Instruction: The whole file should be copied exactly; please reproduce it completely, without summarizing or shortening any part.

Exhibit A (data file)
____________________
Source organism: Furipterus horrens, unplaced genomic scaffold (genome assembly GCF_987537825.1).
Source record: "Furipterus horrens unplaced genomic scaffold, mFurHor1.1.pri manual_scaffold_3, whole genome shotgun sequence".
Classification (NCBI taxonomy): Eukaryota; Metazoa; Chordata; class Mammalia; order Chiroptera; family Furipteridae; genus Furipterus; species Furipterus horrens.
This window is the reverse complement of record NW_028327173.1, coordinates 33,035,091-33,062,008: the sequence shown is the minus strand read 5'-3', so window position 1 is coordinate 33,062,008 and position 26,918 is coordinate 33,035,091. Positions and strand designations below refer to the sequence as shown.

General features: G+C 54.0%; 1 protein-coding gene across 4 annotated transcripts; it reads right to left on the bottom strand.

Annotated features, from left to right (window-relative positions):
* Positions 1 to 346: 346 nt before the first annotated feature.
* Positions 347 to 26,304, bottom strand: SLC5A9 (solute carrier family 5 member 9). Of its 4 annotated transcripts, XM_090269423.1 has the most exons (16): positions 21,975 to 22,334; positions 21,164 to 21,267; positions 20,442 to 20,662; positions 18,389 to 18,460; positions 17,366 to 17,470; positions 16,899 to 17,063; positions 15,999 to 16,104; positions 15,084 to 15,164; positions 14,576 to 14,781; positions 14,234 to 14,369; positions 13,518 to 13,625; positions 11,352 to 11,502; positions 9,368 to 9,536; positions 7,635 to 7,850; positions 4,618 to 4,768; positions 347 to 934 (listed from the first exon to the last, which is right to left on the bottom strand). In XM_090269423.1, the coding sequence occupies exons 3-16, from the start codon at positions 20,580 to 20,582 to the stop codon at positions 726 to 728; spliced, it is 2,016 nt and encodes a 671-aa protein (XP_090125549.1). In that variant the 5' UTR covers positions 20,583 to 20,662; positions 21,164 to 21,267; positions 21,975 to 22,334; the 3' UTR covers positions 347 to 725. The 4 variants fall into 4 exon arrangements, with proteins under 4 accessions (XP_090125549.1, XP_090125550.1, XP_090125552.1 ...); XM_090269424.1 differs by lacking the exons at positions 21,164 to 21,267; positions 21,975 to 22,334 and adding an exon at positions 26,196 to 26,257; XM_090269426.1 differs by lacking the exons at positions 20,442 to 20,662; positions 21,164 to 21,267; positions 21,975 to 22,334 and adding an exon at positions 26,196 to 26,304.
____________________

Source organism: Furipterus horrens, unplaced genomic scaffold (genome assembly GCF_987537825.1).
Source record: "Furipterus horrens unplaced genomic scaffold, mFurHor1.1.pri manual_scaffold_3, whole genome shotgun sequence".
Classification (NCBI taxonomy): Eukaryota; Metazoa; Chordata; class Mammalia; order Chiroptera; family Furipteridae; genus Furipterus; species Furipterus horrens.
This window is the reverse complement of record NW_028327173.1, coordinates 33,035,091-33,062,008: the sequence shown is the minus strand read 5'-3', so window position 1 is coordinate 33,062,008 and position 26,918 is coordinate 33,035,091. Positions and strand designations below refer to the sequence as shown.

General features: G+C 54.0%; 1 protein-coding gene across 4 annotated transcripts; it reads right to left on the bottom strand.

Annotated features, from left to right (window-relative positions):
* Positions 1 to 346: 346 nt before the first annotated feature.
* Positions 347 to 26,304, bottom strand: SLC5A9 (solute carrier family 5 member 9). Of its 4 annotated transcripts, XM_090269423.1 has the most exons (16): positions 21,975 to 22,334; positions 21,164 to 21,267; positions 20,442 to 20,662; positions 18,389 to 18,460; positions 17,366 to 17,470; positions 16,899 to 17,063; positions 15,999 to 16,104; positions 15,084 to 15,164; positions 14,576 to 14,781; positions 14,234 to 14,369; positions 13,518 to 13,625; positions 11,352 to 11,502; positions 9,368 to 9,536; positions 7,635 to 7,850; positions 4,618 to 4,768; positions 347 to 934 (listed from the first exon to the last, which is right to left on the bottom strand). In XM_090269423.1, the coding sequence occupies exons 3-16, from the start codon at positions 20,580 to 20,582 to the stop codon at positions 726 to 728; spliced, it is 2,016 nt and encodes a 671-aa protein (XP_090125549.1). In that variant the 5' UTR covers positions 20,583 to 20,662; positions 21,164 to 21,267; positions 21,975 to 22,334; the 3' UTR covers positions 347 to 725. The 4 variants fall into 4 exon arrangements, with proteins under 4 accessions (XP_090125549.1, XP_090125550.1, XP_090125552.1 ...); XM_090269424.1 differs by lacking the exons at positions 21,164 to 21,267; positions 21,975 to 22,334 and adding an exon at positions 26,196 to 26,257; XM_090269426.1 differs by lacking the exons at positions 20,442 to 20,662; positions 21,164 to 21,267; positions 21,975 to 22,334 and adding an exon at positions 26,196 to 26,304.